Our paddles are often in remote areas and access to the internet can be a struggle at best. It was thus that I learned my first lesson about blogging on Paddle Georgia… it is not easy. Days 1-3 were prime examples of this. I had my laptop, I had power but internet access eluded me. We stayed at a cabin in Gordonia-Alatamaha State Park. The park has five such cabins and they are very nice, so nice in fact that I felt a twinge of guilt staying there in recognition of the inevitable limitations imposed on my paddling brethren either camping on the grounds of or sleeping inside the hallways and gymnasium of Tattnall County High School.
Here are a few photos of the cabin:
For all its amenities our cabin had no internet access, normally this would be a plus and I really would not want this feature in the cabin but for blogging it created an issue. Internet access was available in the park at the ranger station which was probably about a half mile away from the cabin but there was no convenient way to get there short of walking and hanging outside with the bugs while trying to blog (the ranger station was always closed by the time we got off the river).
While we are on the subject of accommodations we should talk about the other more popular options for sleeping. Staying at a hotel or cabin has its benefits but this also isolates you from the full Paddle Georgia experience. It is also an additional expense which can be avoided by using the other options.
Camping on site at the current staging area (usually a local high school) offers a full immersion experience in Paddle Georgia. Veterans have figured out how to choose the best spot and also how to maximize comfort and utility at a given site. A move day that involves setting up a new camp usually means getting off the river earlier to get a “good” spot. Good is relative of course as we are talking about a high school campus that was not designed for camping and in most cases there are restrictions about where you can camp so athletic fields or other sensitive areas do not get damaged. Shade is at a premium so you will see many creative set ups to take advantage of ANY available area that offers even minimal shading. I have never had much success at finding shade because above all I seek to maximize my time on the river for any given day. I like camping now that I have the right equipment for it. My recommendations for the right equipment are:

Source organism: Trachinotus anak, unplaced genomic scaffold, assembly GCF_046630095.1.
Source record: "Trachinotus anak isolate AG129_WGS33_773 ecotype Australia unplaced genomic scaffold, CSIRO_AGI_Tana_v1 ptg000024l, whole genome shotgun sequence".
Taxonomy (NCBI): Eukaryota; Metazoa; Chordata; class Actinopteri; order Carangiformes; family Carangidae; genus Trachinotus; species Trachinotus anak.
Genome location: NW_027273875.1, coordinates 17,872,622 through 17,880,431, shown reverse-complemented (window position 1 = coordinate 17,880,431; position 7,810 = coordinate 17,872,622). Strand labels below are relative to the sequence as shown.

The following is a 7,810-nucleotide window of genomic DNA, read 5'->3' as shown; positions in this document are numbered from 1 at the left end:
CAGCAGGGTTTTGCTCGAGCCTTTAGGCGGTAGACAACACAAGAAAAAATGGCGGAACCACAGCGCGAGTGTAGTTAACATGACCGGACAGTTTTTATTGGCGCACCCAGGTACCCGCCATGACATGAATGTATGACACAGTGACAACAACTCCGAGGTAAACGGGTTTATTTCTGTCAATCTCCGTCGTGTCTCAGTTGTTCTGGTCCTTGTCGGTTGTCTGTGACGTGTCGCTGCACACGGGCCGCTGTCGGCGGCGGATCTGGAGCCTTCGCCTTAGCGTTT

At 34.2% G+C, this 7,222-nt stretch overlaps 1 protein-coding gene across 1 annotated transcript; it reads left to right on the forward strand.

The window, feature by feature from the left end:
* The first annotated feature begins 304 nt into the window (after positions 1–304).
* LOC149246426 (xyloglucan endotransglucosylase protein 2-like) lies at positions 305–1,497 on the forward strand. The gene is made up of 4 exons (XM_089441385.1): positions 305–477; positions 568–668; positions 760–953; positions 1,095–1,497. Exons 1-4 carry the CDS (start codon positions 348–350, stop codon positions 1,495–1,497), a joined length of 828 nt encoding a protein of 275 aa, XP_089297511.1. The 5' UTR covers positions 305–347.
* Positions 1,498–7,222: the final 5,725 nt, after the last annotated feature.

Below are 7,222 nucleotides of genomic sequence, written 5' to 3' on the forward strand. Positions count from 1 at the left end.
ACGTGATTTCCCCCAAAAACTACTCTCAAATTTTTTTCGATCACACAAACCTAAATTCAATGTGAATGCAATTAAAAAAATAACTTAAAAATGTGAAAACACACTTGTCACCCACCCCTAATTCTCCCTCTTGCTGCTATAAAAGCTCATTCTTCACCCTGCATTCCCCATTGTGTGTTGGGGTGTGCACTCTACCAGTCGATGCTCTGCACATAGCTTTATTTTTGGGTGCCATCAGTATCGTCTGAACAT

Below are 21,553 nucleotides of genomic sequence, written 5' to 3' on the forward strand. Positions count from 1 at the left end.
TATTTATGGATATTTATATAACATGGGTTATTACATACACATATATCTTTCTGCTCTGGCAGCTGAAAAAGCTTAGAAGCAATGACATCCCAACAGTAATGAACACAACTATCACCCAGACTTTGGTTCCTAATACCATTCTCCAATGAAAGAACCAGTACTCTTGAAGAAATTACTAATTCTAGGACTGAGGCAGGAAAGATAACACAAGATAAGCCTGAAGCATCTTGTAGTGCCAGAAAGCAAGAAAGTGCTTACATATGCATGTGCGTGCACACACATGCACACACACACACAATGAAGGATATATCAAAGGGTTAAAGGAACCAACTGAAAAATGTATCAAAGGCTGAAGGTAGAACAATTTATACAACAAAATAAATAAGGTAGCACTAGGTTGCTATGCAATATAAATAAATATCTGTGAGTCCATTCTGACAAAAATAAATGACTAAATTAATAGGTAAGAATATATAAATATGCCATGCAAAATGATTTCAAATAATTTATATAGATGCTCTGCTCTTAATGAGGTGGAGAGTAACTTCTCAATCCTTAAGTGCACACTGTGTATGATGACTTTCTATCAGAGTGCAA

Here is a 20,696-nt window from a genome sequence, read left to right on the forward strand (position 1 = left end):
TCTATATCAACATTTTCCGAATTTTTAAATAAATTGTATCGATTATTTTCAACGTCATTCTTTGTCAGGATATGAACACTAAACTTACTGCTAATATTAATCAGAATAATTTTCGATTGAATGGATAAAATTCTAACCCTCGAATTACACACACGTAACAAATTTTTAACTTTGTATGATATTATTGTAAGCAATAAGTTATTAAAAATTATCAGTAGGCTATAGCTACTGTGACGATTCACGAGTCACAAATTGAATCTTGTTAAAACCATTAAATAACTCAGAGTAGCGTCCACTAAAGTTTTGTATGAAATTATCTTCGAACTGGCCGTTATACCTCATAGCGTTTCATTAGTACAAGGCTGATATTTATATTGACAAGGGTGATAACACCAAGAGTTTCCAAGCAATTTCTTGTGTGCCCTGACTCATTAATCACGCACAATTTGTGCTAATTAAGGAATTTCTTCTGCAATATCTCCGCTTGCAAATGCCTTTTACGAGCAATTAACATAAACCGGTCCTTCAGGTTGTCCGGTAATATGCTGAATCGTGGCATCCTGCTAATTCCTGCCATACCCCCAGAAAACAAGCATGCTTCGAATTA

1. A good tent that is not to small and will withstand wind gusts. Don’t scrimp on the tent if you are going to camp, it is money well spent.
2. A really good inflatable pad to sleep on. I have tried the cellular foam pads and don’t find them very comfortable. Trust me you want to get a good nights sleep on Paddle Georgia! I use/love an REI 3.5″ thick camp bed. It is a bit bulky but that is not really an issue in this instance. I also carry mine when camping out of my kayak, it takes up precious space BUT ensures a good nights sleep, the benefit of which cannot be overestimated.
3. A tent fan. It took me two years to give in to this but when it is hot you want air circulation in the tent. Campers were very lucky this year as we had some great breezes but this has NOT been the norm for Paddle Georgia in my past experiences. I found a Coleman model that also has a light built in which come in handy.
4. I bring a sleeping bag but due to temperatures in June I usually leave it in the car once we leave the initial location and there is a clear picture of the weather for the week. Instead I use my silk bag liner which crushes up very small and provides ample insulation and comfort.
This is one of my campsites from Paddle Georgia 2011. Notice the complete lack of shade due to my shameless lollygagging on the river.
NOTE: I have received all kinds of crap about posting this picture out of context on my Facebook page. I did not camp at all on Paddle Georgia 2012, never said I did. Some folks have hotel envy and cannot let it go….. You know who you are. The picture is to illustrate a typical campsite of mine (and this is MY blog). I will be commenting on the hotel experience so stay tuned. I would also like to point out to the haters that I had copious amounts of hot water (using a low flow shower head of course) when taking a shower all three days in my luxurious cabin so nah nah boo boo to you…..
Here is a shot of Tara Muenz helping to ensure people don’t miss the camping area. What you see in the background is a typical Paddle Georgia high school camping experience.
Photo Credit: Gwyneth Moody Georgia River Network
Staying in the gym/hallway is an experience I can not speak on first hand. Areas are designated as OK to sleep in while at the current facility. Some folks do this every year and swear by (or at) the experience. A big benefit of indoor camping is AIR CONDITIONING. I believe the gym in at least one location this year was not air conditioned but spaces in certain the hallways were made available. Here is a gym camper setup:
Photo Credit to Bobby Marie! Thank you for sharing your digs with us!
I may actually try this at least one night next year to have the experience. Gym campers feel free to add your comments on what you like/dislike about this option.